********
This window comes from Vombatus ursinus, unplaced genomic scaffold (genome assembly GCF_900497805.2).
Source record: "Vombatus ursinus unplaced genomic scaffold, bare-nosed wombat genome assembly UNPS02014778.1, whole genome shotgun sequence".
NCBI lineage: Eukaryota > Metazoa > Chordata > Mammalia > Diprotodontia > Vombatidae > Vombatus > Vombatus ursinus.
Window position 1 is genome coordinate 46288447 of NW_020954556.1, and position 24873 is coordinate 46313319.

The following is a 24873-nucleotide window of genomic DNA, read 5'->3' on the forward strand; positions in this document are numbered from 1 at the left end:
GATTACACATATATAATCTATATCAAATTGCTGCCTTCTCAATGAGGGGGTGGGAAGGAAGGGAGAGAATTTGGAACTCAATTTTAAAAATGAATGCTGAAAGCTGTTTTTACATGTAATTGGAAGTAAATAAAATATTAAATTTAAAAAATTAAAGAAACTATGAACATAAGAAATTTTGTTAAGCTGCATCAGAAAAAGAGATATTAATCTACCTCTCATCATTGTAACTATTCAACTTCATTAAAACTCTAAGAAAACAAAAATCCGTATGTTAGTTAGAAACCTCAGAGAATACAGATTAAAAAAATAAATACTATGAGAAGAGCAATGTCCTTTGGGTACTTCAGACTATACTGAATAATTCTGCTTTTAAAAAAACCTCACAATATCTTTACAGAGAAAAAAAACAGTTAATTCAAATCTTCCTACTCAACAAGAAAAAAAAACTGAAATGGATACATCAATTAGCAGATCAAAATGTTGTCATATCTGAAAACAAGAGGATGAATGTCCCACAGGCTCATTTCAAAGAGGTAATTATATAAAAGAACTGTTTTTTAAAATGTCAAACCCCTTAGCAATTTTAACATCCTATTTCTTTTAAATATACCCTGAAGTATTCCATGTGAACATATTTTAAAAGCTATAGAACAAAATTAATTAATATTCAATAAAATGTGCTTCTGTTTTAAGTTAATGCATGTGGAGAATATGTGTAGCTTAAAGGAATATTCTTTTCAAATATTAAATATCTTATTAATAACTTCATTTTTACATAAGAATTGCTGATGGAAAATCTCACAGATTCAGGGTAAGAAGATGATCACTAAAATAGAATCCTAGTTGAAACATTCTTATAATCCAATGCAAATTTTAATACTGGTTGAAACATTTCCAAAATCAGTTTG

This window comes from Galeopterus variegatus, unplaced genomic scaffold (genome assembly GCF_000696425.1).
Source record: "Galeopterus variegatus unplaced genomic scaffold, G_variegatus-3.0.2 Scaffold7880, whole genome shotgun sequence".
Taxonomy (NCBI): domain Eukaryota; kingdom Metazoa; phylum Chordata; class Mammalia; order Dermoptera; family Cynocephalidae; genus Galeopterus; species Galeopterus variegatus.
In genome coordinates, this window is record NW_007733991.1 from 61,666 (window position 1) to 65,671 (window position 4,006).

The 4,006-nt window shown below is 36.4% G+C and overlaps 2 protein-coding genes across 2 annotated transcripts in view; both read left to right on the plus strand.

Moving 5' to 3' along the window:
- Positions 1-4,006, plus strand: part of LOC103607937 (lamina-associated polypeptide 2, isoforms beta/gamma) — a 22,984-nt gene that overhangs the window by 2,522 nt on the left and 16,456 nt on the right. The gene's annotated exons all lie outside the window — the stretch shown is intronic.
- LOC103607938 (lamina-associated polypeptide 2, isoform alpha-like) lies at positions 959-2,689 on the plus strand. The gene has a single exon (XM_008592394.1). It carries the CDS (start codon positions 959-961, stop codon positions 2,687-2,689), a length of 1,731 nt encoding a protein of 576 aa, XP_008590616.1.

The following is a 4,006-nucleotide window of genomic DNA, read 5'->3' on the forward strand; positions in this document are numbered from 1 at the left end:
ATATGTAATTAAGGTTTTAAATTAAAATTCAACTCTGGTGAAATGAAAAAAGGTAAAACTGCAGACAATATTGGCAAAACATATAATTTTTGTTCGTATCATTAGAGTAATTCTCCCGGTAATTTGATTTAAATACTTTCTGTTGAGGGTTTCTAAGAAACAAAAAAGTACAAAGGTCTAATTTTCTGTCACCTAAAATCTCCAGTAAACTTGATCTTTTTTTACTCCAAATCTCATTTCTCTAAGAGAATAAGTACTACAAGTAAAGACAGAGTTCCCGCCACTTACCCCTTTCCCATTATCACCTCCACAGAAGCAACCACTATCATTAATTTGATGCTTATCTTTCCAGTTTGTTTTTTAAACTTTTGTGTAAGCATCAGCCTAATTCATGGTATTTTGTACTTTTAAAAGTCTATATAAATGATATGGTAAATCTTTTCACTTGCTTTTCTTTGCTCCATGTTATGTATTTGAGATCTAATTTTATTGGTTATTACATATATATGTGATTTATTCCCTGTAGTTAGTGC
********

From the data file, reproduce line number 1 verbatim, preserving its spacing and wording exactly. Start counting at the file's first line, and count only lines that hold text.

This window comes from Vombatus ursinus, unplaced genomic scaffold (genome assembly GCF_900497805.2).